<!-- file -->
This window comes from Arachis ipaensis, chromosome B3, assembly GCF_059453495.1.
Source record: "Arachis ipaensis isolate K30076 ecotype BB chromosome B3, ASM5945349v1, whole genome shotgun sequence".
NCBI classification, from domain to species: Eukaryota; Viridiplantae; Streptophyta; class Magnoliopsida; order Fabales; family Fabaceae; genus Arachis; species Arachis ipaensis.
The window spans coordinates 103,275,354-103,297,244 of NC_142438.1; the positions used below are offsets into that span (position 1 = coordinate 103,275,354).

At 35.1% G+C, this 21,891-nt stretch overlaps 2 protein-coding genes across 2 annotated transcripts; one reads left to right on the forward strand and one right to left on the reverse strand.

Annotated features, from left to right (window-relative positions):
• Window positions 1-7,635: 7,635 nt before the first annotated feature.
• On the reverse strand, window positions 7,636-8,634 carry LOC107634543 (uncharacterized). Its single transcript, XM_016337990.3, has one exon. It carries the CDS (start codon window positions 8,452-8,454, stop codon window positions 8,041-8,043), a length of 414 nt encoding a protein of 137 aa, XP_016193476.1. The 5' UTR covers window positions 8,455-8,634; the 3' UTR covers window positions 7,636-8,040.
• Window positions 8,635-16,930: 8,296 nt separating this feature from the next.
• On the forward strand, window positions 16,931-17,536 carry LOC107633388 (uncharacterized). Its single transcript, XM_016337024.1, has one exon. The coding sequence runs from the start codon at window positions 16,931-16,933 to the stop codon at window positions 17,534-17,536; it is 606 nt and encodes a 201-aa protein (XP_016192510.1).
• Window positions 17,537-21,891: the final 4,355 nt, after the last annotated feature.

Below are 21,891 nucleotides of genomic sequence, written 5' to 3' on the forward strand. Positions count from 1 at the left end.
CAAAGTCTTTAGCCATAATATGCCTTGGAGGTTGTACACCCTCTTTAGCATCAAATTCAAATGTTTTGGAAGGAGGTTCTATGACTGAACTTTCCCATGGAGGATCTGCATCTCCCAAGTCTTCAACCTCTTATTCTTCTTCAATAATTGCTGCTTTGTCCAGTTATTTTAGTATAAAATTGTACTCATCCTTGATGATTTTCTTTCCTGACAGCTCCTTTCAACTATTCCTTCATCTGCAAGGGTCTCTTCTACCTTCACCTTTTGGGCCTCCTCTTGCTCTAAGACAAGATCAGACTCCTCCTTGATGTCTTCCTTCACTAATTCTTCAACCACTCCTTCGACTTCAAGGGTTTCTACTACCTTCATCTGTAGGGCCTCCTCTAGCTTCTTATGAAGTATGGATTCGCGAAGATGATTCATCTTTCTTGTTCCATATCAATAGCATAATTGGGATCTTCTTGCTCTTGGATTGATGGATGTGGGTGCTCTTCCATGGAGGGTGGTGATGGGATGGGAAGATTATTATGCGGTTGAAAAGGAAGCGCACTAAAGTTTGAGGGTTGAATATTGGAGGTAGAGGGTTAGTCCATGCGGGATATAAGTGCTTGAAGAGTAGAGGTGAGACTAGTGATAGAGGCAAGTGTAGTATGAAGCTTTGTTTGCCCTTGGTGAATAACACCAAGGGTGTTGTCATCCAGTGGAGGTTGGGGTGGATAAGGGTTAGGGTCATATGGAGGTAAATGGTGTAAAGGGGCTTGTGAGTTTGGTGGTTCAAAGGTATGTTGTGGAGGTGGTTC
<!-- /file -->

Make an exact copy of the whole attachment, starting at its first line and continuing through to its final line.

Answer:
This window comes from Arachis ipaensis, chromosome B3, assembly GCF_059453495.1.
Source record: "Arachis ipaensis isolate K30076 ecotype BB chromosome B3, ASM5945349v1, whole genome shotgun sequence".
NCBI classification, from domain to species: Eukaryota; Viridiplantae; Streptophyta; class Magnoliopsida; order Fabales; family Fabaceae; genus Arachis; species Arachis ipaensis.
The window spans coordinates 103,275,354-103,297,244 of NC_142438.1; the positions used below are offsets into that span (position 1 = coordinate 103,275,354).

At 35.1% G+C, this 21,891-nt stretch overlaps 2 protein-coding genes across 2 annotated transcripts; one reads left to right on the forward strand and one right to left on the reverse strand.

Annotated features, from left to right (window-relative positions):
• Window positions 1-7,635: 7,635 nt before the first annotated feature.
• On the reverse strand, window positions 7,636-8,634 carry LOC107634543 (uncharacterized). Its single transcript, XM_016337990.3, has one exon. It carries the CDS (start codon window positions 8,452-8,454, stop codon window positions 8,041-8,043), a length of 414 nt encoding a protein of 137 aa, XP_016193476.1. The 5' UTR covers window positions 8,455-8,634; the 3' UTR covers window positions 7,636-8,040.
• Window positions 8,635-16,930: 8,296 nt separating this feature from the next.
• On the forward strand, window positions 16,931-17,536 carry LOC107633388 (uncharacterized). Its single transcript, XM_016337024.1, has one exon. The coding sequence runs from the start codon at window positions 16,931-16,933 to the stop codon at window positions 17,534-17,536; it is 606 nt and encodes a 201-aa protein (XP_016192510.1).
• Window positions 17,537-21,891: the final 4,355 nt, after the last annotated feature.

Below are 21,891 nucleotides of genomic sequence, written 5' to 3' on the forward strand. Positions count from 1 at the left end.
CAAAGTCTTTAGCCATAATATGCCTTGGAGGTTGTACACCCTCTTTAGCATCAAATTCAAATGTTTTGGAAGGAGGTTCTATGACTGAACTTTCCCATGGAGGATCTGCATCTCCCAAGTCTTCAACCTCTTATTCTTCTTCAATAATTGCTGCTTTGTCCAGTTATTTTAGTATAAAATTGTACTCATCCTTGATGATTTTCTTTCCTGACAGCTCCTTTCAACTATTCCTTCATCTGCAAGGGTCTCTTCTACCTTCACCTTTTGGGCCTCCTCTTGCTCTAAGACAAGATCAGACTCCTCCTTGATGTCTTCCTTCACTAATTCTTCAACCACTCCTTCGACTTCAAGGGTTTCTACTACCTTCATCTGTAGGGCCTCCTCTAGCTTCTTATGAAGTATGGATTCGCGAAGATGATTCATCTTTCTTGTTCCATATCAATAGCATAATTGGGATCTTCTTGCTCTTGGATTGATGGATGTGGGTGCTCTTCCATGGAGGGTGGTGATGGGATGGGAAGATTATTATGCGGTTGAAAAGGAAGCGCACTAAAGTTTGAGGGTTGAATATTGGAGGTAGAGGGTTAGTCCATGCGGGATATAAGTGCTTGAAGAGTAGAGGTGAGACTAGTGATAGAGGCAAGTGTAGTATGAAGCTTTGTTTGCCCTTGGTGAATAACACCAAGGGTGTTGTCATCCAGTGGAGGTTGGGGTGGATAAGGGTTAGGGTCATATGGAGGTAAATGGTGTAAAGGGGCTTGTGAGTTTGGTGGTTCAAAGGTATGTTGTGGAGGTGGTTC